By Dr Hassan Khannenje, Director of the HORN International Institute for Strategic Studies
On 24th of February 2022, Russian forces invaded Ukraine in a major escalation of the conflict between the two countries that had been simmering since 2014 when the Euromaidan revolution removed the pro-Russian president, Victor Yunokovich from power followed by Russia’s annexation of Crimea and an intractable and vicious conflict in the Ukraine’s Donbass region between the Russian backed separatists and Ukraine. The conflict, which has claimed thousands of lives and livelihoods is the worst on continental Europe since the end of WW2. Inversely, western imposed sanctions on food and energy exports from Russia in response to Russian actions in Ukraine have exacerbated the economic situation not only of Russia’s and Ukraine’s immediate neighbors, but critically, many countries in Africa that are food dependent on the conflict area accounting for close to half of Africa’s wheat imports. The conflict, the most internationalized in recent history, has exposed the weakness of the international community’s ability to prevent major wars, challenged the foundations of the United Nations system and increased the risks of nuclear conflagration. The ongoing inflationary pressures on economies across the globe and increasing risks of serious confrontations in Europe poses perhaps the first major existential threat to the community of nations since the Cuban missile crisis of the early 1960s.
Africa’s Response to Russian Invasion.
Whereas Russia’s invasion of Ukraine was ostensibly meant to ‘de-nazify’ and ‘demilitarize’ Ukraine in a ‘special military operation’, the speed and scale of the operation caught many by surprise. The action while surprising, was not however shocking to many African countries. This perhaps explains the divided reaction on the United Nations vote condemning Russia’s actions as well as the resultant general ambivalent attitude toward the whole saga. In the vote, about half the countries from Africa voted for the resolution while slightly less than half abstained. Only Eritrea voted in support of Moscow. Prima facie, the vote may be misleading if it is interpreted as a vote solely in support of Ukraine as subsequent actions by African countries have proved. The vote has to be understood within a wider context of Africa’s sensitivities with border issues as well as within the context of international law and multilateralism. Beyond the vote, Africa’s reaction has remained largely ambivalent. A number of factors can help explain Africa’s response:
- Cold War and Africa-Soviet relations
Much of what became Soviet- Africa relations were formed in the early years of the Cold War. The end of the second world war coincided with increased clamor for independence in Africa. Colonized countries sought to shed off the yoke of colonialism partly inspired by independence movements around the world and partly enabled by the new desire by the West to unburden itself from the colonial responsibilities in the wake of economic constraints caused by the devastation of the second world war. The Soviet Union, a new superpower that had emerged from the ruins of the war sought to align itself ideologically with many liberation and independence movements across the continent. This relationship was extended for much of the post-colonial period up until the collapse of the Berlin wall in the late 1990s. In fact, for much of the cold war period, Africa, much like many the global south became theaters of Cold war contestations, pitying ideologically competing political groups against each other. Some of severe manifestations of this happened in Southern Africa and the Horn of Africa regions including South Africa, Democratic Republic of Congo, Angola, Mozambique, Ethiopia, Somalia, Tanzania among others.
While much of the continent was ostensibly nonaligned in the Cold War calculus, in practice, it was largely aligned with the West with whom it had natural ties. Many of the new leaders at independence had schooled in the West and the economies of individual states were mainly capitalist in orientation. Yet certain political colonial arrangements between the newly independent states and their colonial metropolis created dangerous dependency that allowed for security interventions and were amenable to political interference by their former colonizers. This is especially true in Francophone Africa whose economies were not only tied to the franc and French economics, but politically, there was a perception that their political leaders were hostages to French interests.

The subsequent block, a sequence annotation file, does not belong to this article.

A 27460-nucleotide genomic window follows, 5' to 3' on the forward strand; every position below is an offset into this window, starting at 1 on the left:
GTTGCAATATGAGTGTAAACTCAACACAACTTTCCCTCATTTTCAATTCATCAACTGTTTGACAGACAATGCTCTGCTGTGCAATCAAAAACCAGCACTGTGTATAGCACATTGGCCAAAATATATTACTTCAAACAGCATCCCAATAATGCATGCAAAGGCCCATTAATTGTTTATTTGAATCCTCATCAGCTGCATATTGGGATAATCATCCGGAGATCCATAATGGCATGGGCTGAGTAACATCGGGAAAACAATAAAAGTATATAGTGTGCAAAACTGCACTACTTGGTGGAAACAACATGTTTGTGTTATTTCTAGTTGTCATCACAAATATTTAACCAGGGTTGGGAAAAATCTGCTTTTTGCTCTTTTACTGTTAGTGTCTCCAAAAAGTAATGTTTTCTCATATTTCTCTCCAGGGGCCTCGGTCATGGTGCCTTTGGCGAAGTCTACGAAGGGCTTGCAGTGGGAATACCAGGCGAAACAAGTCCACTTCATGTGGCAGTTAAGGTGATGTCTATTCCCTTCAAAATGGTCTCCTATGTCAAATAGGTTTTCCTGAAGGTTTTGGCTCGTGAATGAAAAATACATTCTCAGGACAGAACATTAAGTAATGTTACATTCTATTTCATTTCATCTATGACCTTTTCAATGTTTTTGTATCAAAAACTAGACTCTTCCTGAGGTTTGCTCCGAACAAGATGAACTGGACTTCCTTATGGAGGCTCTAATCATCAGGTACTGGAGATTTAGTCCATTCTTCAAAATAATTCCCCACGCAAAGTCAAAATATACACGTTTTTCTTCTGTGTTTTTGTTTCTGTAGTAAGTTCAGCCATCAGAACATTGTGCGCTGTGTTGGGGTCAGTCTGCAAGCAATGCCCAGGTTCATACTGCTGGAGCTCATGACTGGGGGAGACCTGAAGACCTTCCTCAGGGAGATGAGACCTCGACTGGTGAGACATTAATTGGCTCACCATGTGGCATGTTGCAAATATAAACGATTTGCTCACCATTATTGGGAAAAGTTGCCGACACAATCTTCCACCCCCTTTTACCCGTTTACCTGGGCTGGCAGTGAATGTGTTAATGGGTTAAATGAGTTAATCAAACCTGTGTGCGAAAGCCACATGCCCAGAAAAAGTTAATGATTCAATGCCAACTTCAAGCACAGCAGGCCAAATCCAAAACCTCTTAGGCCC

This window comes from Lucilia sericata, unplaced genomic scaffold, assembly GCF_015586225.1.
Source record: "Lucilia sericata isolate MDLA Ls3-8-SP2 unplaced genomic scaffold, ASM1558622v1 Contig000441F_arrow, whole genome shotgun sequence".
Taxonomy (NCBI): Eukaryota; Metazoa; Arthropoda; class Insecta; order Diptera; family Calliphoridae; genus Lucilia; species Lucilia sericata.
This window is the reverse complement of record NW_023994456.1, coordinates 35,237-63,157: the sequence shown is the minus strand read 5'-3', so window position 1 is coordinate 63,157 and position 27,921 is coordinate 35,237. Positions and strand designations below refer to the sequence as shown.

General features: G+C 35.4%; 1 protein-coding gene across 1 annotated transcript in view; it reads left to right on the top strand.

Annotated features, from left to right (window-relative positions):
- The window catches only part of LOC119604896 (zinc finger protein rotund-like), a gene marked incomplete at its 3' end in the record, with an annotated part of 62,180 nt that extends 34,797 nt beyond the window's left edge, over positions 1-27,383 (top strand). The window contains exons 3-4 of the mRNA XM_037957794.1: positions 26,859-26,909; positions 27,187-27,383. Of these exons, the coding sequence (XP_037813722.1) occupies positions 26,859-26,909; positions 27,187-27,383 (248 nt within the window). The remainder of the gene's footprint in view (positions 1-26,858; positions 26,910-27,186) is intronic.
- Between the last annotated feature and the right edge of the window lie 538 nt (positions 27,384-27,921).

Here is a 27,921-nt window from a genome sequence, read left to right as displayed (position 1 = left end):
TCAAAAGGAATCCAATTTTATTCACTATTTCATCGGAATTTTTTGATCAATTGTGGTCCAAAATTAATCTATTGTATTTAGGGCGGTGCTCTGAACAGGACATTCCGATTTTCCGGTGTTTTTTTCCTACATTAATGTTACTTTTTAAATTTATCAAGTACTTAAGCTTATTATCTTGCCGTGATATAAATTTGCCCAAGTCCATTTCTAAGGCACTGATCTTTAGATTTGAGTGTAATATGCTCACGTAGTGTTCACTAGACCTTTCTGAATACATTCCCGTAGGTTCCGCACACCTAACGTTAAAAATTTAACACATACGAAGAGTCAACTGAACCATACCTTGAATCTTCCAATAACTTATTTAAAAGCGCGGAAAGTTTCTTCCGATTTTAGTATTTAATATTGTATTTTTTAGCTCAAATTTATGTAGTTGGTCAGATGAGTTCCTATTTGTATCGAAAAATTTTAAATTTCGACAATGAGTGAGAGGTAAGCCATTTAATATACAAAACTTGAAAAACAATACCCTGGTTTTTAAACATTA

- End of the Cold War and Africa’s Abandonment
The collapse of the Soviet Union was a watershed period not only in Russia-Africa relations but also in the political and economic history of Africa. While the Cold War had fueled many intra-state and sometimes interstate conflicts across the continent, it also provided opportunities to allied states in the Cold War competition between the East and the West. These opportunities immediately vanished with the end of the Cold War as the West focused on rebuilding eastern Europe and on the new agenda of globalization. Similarly, Soviet client states on the continent were starved off their economic and security lifeline occasioned by the death of the Soviet empire. Worse still, the subsequent push for Structural Adjustment Programs, economic sanctions to push for political reforms and minimal western investment in the 90s and early 2000s created a sense of both paternalism and abandonment by the West. The New World Order of western economic and military preponderance had served to diminish the agency of Africa, reducing African countries to perpetual beggars of international aid. The economic reforms, while well meaning were not followed by necessary foreign investment to grow the local economies consequently creating social dislocation, political turmoil and collective disillusionment. Finally, the widespread lack of interest in the conflict in Somalia following the downing of a helicopter carrying American servicemen, the cavalier attitude, complicit involvement and active resistance by the west to intervene in the Rwandan genocide confirmed the fears of Africa’s irrelevance to European and Western international calculations, further undermining efforts to build confidence between the two regions in the immediate post- Cold War era. To the extent that the youth of those painful years are today the policy makers in government partly explains the continued distrust the continent’s leadership has in the West as an honest partner for peace, human rights, and development.